Selling the cars was a big decision for us because we were afraid that our dependence on cars was actually an essential need. By going car-free we realized we didn’t need to depend on cars and we were able to save money, improve our health, and gain the freedom to pursue our life goals.

Everett: By going car-free, you saved a huge hunk of money. How much do you estimate you save by not having a car?

Tammy: By selling both of our cars we save, on average, about $15,000 a year. It’s amazing how much money and time cars suck up. You have to deal with car payments, insurance, fluctuating gas prices, maintenance issues, parking or speeding tickets and the list goes on and on.

We also saved a lot of emotional and financial strain. Owning two cars resulted in strain because we were always short on cash after we were paid. We couldn’t figure out where all our money was going and didn’t realize it was being poured into our cars. Owning a car was something we felt like we “needed.” It turned out we didn’t “need” a car and we wasted an incredible amount of money on non-essential assets that depreciated over time.

Thanks to selling our cars we were able to pay off all our debt, which added up to $30,000. If I still had 2 cars, I don’t think we would have paid off our debt or saved any money. The average American spends $8,000 a year on one car. Imagine what folks could be doing with that money instead of spending it on a car!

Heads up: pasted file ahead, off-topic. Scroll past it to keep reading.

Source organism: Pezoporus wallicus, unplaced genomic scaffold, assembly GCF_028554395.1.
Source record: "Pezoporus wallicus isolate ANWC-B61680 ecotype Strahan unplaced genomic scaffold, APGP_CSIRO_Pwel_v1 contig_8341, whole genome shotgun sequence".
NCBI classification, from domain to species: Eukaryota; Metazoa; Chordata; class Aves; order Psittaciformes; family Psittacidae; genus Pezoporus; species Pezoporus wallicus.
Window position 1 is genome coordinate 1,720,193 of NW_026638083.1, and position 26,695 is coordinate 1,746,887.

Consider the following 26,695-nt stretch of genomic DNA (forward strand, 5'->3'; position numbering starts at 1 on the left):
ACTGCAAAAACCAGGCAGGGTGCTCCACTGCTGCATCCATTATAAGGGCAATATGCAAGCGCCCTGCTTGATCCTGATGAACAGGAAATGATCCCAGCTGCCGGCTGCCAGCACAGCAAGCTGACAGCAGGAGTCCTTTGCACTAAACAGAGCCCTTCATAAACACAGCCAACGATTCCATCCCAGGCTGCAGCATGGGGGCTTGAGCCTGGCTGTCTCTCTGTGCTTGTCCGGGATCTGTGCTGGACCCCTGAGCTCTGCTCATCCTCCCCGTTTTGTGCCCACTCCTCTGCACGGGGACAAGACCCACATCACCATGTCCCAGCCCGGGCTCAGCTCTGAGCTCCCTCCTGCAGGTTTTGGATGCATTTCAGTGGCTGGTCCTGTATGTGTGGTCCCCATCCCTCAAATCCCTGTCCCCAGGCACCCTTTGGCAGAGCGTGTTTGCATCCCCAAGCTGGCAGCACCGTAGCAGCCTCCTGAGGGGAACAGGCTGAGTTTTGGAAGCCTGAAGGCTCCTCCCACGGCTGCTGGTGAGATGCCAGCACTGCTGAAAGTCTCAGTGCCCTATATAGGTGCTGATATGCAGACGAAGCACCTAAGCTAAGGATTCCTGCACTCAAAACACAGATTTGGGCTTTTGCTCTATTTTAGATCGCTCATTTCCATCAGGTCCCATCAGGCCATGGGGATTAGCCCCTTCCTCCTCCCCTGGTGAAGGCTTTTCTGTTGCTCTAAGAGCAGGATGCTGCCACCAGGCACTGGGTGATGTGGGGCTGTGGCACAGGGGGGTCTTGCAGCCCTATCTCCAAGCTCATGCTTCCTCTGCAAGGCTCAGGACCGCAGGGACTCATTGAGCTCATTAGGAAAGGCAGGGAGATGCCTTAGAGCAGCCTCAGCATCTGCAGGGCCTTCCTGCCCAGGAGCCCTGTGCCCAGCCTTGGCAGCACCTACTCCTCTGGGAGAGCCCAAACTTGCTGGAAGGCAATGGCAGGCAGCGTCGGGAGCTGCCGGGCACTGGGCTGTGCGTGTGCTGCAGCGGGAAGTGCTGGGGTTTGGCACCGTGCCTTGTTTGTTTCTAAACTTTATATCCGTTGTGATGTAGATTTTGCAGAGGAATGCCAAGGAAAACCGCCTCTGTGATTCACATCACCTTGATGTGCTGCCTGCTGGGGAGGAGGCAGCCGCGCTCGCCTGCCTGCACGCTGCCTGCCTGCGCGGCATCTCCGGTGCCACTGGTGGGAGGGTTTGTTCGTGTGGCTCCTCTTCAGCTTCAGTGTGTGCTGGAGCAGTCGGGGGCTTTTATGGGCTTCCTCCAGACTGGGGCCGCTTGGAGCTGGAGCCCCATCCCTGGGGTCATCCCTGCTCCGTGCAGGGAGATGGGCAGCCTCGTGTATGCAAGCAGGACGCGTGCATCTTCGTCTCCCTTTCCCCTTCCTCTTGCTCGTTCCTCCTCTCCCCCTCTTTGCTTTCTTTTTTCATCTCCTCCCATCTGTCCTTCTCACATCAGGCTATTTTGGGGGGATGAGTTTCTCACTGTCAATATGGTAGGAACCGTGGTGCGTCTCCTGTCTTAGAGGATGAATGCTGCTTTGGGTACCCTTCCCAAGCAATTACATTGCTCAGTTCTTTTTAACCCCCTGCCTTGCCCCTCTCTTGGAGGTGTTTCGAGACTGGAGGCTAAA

Everett: How has that enabled you to do other things with your life?

Tammy: I have the money and freedom to focus on my dreams. I don’t say this lightly. We exchange time and life-energy for money. Time and energy is non-renewable resource in our limited life-span. It’s something we never get back.

I’m using my extra time to volunteer and connect with friends and family members. Also, I was able to start my own small business, a dream that I thought would never come true. I believe going car-free is one way to find freedom from the burden of debt, poor health, and transition to a new career. I’m extremely grateful for the time I’ve spent doing non-profit work, but I knew I had to escape my cubicle. I wanted freedom. Freedom to focus on my writing and photography full time.